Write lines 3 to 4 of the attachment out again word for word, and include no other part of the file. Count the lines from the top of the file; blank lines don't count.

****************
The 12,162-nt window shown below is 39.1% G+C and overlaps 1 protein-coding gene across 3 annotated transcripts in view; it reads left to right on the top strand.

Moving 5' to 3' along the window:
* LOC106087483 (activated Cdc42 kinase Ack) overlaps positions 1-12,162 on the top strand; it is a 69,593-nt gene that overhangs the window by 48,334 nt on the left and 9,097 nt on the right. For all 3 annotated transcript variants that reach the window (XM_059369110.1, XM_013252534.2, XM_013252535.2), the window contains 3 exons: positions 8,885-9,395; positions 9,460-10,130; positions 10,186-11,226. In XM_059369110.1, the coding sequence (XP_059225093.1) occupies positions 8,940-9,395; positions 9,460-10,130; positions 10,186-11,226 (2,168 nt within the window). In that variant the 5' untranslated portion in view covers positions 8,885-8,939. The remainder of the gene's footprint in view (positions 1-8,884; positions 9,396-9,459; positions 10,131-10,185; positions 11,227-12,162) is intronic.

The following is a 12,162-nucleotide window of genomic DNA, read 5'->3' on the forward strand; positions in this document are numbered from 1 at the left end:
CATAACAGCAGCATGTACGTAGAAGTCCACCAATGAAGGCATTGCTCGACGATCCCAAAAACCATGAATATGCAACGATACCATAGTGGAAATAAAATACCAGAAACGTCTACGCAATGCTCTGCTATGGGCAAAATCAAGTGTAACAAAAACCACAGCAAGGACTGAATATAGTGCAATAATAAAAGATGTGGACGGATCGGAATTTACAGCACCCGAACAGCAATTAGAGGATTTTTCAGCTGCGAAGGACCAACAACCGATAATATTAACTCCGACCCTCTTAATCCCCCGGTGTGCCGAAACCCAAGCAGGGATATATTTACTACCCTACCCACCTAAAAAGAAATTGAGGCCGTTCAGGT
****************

* LOC106087483 (activated Cdc42 kinase Ack) overlaps positions 1-12,162 on the top strand; it is a 69,593-nt gene that overhangs the window by 48,334 nt on the left and 9,097 nt on the right. For all 3 annotated transcript variants that reach the window (XM_059369110.1, XM_013252534.2, XM_013252535.2), the window contains 3 exons: positions 8,885-9,395; positions 9,460-10,130; positions 10,186-11,226. In XM_059369110.1, the coding sequence (XP_059225093.1) occupies positions 8,940-9,395; positions 9,460-10,130; positions 10,186-11,226 (2,168 nt within the window). In that variant the 5' untranslated portion in view covers positions 8,885-8,939. The remainder of the gene's footprint in view (positions 1-8,884; positions 9,396-9,459; positions 10,131-10,185; positions 11,227-12,162) is intronic.

The following is a 12,162-nucleotide window of genomic DNA, read 5'->3' on the forward strand; positions in this document are numbered from 1 at the left end: